Discussion List Archives

[Date Prev][Date Next][Thread Prev][Thread Next][Date Index][Thread Index]

Re: [ddlm-group] Relationship asmong CIF2, STAR,CIF1 and Python. . . .. .

Dear Colleagues

In reading through the overnight round of discussions, I am struck
by the potential for confusion that exists in our simultaneous
development of three inter-related frameworks - CIF, DDL and dREL,
and I suspect it's possible that I'm not the only one who has
occasionally been misled by transposing ideas on opposite sides of hte
boundaries between these frameworks (as well as that of the elusive
STAR - I'll document my particular blunder there in a separate posting
for the record).

My greatest regret about the manner in which we're attempting this
development is the lack of prototyping software to which we all have
access and can use as a test-bed to experiment with and evaluate the
effects of different approaches to the syntactic features. But I'm
aware of the circularity we're locked in - one can't design the
software without a reasonable complete starting specification...

Syd and Nick's proof-of-concept experiments, and James's subsequent
work with Nick have demonstrated, adequately in my opinion, that a
workable system is achievable, building on the existing STAR/CIF
formalism with modifications that are incremental rather than
revolutionary. It's on that basis that we have been trying to
anticipate and implement the remaining changes that should accommodate
a complete system working in that framework.

I think we have made terrific progress towards that goal: describing a
complete set of frameworks - CIF, DDL, dREL - built in the spirit of
the STAR formalism, that can achieve what we expect of them. We
probably haven't got everything right - only practical experience
can demonstrate that; but it's not for want of trying. I would
suggest that our energies in the next few months are best directed
towards accepting the currently agreed features, wrapping up the
discussion on the few remaining issues, expressing what we have as
reference documentation, and building initial applications to see if
there are unforeseen inconsistencies or contradictions in what we've

I have no doubt that some of the decisions we have reached will be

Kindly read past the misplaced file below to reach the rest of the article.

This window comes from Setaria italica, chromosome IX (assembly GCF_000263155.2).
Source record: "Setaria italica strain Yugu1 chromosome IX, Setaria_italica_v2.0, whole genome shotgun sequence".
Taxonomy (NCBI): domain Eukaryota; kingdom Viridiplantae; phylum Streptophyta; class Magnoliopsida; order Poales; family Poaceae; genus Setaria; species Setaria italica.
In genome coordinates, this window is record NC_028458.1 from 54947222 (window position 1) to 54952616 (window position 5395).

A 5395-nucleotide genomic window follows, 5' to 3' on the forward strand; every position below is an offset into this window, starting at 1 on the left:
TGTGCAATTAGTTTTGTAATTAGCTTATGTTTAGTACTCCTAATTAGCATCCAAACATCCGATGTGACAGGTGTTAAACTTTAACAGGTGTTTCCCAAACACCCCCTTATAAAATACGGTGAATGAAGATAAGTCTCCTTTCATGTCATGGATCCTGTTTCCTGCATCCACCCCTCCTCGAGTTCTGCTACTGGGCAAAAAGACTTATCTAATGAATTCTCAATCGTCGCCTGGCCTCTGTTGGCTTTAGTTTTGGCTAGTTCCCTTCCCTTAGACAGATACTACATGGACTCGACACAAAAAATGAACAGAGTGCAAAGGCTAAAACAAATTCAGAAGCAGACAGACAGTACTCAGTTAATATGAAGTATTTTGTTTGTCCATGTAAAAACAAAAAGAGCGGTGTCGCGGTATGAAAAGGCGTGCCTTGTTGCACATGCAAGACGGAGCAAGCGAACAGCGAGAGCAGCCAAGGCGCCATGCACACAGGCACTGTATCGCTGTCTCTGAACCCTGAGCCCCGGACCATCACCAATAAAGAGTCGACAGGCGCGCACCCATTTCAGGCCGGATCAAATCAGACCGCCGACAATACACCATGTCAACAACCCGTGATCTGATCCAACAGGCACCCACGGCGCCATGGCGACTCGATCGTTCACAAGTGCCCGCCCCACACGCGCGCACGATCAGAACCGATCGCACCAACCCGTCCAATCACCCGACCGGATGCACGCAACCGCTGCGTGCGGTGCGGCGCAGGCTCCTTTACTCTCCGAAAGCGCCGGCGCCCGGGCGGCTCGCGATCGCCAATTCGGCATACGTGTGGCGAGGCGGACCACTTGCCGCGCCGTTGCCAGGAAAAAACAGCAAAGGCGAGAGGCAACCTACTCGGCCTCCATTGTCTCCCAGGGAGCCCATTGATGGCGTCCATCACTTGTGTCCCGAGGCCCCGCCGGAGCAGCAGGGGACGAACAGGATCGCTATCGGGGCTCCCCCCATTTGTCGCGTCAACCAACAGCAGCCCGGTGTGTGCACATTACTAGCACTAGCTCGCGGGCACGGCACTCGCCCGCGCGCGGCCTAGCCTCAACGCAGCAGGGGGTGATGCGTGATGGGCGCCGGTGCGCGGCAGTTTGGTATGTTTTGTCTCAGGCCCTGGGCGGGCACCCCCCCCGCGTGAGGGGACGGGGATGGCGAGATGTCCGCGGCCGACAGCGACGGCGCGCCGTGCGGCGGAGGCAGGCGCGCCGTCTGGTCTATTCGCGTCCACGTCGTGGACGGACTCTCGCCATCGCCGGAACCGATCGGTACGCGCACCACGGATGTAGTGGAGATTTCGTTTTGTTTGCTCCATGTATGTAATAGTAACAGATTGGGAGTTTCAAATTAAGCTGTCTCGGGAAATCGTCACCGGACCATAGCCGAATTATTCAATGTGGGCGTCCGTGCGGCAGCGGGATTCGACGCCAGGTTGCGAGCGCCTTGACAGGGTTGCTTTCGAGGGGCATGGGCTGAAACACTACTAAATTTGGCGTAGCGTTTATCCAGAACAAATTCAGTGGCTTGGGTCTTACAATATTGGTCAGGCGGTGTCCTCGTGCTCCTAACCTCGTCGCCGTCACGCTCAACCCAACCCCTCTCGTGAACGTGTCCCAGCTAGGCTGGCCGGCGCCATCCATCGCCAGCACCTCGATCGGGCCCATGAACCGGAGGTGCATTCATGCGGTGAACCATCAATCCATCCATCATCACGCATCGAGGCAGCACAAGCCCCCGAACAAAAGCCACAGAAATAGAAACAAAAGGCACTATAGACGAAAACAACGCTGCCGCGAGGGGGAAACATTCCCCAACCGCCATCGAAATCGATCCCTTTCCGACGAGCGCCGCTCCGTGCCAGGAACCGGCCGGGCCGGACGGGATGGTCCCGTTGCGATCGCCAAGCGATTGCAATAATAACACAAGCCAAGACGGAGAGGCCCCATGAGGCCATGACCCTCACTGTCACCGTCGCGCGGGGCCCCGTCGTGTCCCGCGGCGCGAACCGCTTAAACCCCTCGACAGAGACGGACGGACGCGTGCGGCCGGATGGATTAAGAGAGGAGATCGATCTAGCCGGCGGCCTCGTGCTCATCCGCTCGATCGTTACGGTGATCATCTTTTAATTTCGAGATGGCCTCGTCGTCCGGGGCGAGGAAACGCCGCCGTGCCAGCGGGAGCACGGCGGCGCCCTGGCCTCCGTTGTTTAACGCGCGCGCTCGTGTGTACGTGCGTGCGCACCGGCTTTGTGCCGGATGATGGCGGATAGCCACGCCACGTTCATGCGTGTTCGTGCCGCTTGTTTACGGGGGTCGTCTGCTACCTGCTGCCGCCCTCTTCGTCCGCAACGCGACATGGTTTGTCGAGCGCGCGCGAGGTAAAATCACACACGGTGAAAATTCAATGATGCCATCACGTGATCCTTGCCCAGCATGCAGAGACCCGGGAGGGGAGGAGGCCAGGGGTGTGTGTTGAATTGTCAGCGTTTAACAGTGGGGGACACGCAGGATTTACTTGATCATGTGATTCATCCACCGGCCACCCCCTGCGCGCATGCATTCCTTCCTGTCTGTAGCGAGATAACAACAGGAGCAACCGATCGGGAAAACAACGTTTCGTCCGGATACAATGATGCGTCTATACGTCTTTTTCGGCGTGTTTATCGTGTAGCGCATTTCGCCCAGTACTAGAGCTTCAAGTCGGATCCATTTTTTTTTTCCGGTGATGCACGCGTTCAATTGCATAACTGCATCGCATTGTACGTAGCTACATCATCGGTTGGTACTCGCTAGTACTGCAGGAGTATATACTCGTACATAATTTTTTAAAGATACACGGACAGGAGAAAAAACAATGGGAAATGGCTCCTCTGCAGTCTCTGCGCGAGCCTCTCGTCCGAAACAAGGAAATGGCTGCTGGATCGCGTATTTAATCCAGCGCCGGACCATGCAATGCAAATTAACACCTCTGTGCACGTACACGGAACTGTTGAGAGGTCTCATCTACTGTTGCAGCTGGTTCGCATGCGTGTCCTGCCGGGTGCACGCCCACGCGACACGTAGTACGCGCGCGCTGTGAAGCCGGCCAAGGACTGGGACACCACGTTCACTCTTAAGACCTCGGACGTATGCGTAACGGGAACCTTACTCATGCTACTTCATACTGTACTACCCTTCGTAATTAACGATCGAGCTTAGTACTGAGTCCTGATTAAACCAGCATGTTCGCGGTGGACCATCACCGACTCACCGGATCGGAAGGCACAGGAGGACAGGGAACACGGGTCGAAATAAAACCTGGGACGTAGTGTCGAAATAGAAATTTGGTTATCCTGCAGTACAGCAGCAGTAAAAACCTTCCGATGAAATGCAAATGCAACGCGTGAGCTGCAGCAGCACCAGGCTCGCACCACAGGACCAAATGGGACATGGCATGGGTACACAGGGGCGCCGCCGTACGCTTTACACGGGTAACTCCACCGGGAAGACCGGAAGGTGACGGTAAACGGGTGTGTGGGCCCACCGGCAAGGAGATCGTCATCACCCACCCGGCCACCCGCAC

"wrong" with future hindsight, but I'm sure that will be true of any
set of decisions we reach based on any criteria. (Criterion 1: don't
ever listen to me. I always vote for the losing candidate in any
election. And I ALWAYS pick the wrong supermarket check-out line.) 

Those decisions that turn out to give rise to logical inconsistencies
will have to be revised in the light of experience; those that were just
"sub-optimal" may be usefully revised at the same time, or may just
have to be lived with as imperfectiosn.

I'm very heartened by James's confidence in the integrity of the
existing proposals, in the light of his dREL programming experience
(and I'm also struck by his conservatism to adopt Python formalisms
wholesale, given his practical experience in working with Python-based
CIF libraries and applications). I find a lot of what John says in
support of the current approach equally reassuring, both in terms of
his careful point-by-point analysis and his support for the usefulness
of developing the new system in the spirit of the original CIF: an
archive standard not susceptible to rapidly changing formulations.

I do appreciate many of Herbert's concerns based on practical
programming issues, and it is frustrating to be hobbled by syntactic
decisions that complicate programming (or, worse, introduce runtime
inefficiencies). But I come back to the point that we'll run into some
such problems somewhere, whatever we decide, and I'd rather we made
the "wrong" decision than starve like Buridan's ass, forever torn
between the equidistant heaps of straw and carrots.

Best wishes

On Sat, Jan 15, 2011 at 04:03:23PM +1100, James Hester wrote:
> dREL strings and elides have nothing to do with CIF2 syntax.  They are